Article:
Sudan and sorghum-sudan grasses struck by frost could poison cattle

Effects of frost on pastures.
Posted on Oct. 12, 2012 at 1:00 a.m.

Jeff Burbrink

Great Outdoors

For three or four days after a frost, sudan grass and sorghum-sudan crosses should not be pastured. A poisonous substance called prussic acid is released from the leaves when the cell walls of the plant are frozen. Grazing can begin again as long as the plants do not send out new shoots from the base. These new shoots would be high enough in prussic acid to kill cattle.

Since cattle will frequently prefer new shoot over older green or dried materials, it is recommended that grazing not be permitted until new shoots reach 15 inches, or until three to four days after the regrowth is also killed by a freeze.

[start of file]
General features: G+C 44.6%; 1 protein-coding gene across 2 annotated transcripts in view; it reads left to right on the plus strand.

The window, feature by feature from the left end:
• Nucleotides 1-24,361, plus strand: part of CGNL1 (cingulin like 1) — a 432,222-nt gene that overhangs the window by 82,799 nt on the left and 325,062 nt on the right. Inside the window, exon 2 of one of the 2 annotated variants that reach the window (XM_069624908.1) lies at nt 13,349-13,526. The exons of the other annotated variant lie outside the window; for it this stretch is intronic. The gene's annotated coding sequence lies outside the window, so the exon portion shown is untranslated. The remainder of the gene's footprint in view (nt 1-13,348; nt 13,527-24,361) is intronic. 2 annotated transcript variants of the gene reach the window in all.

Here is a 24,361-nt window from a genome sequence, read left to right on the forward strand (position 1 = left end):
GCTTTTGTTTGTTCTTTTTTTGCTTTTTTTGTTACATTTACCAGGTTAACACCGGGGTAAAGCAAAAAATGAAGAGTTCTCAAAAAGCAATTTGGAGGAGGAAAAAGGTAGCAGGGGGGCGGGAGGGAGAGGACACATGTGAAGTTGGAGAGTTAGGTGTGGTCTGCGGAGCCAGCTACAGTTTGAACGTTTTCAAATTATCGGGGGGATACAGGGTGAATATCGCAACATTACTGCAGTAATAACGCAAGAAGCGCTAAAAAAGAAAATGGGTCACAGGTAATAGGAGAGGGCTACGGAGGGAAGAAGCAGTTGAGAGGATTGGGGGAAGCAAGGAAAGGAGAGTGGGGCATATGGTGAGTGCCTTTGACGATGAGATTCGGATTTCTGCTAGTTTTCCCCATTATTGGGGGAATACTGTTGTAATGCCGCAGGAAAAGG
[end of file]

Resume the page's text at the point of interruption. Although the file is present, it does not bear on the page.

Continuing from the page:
Frost has little effect on alfalfa. Hungry cattle might be more prone to bloat when turned out on fresh alfalfa, but that is easily managed by feeding the cattle before turning then loose on a new food source.

Jeff Burbrink is an Extension educator in agriculture and natural resources. Write to him at 17746 E. C.R. 34, Goshen, IN 46528; or call 533-0554.


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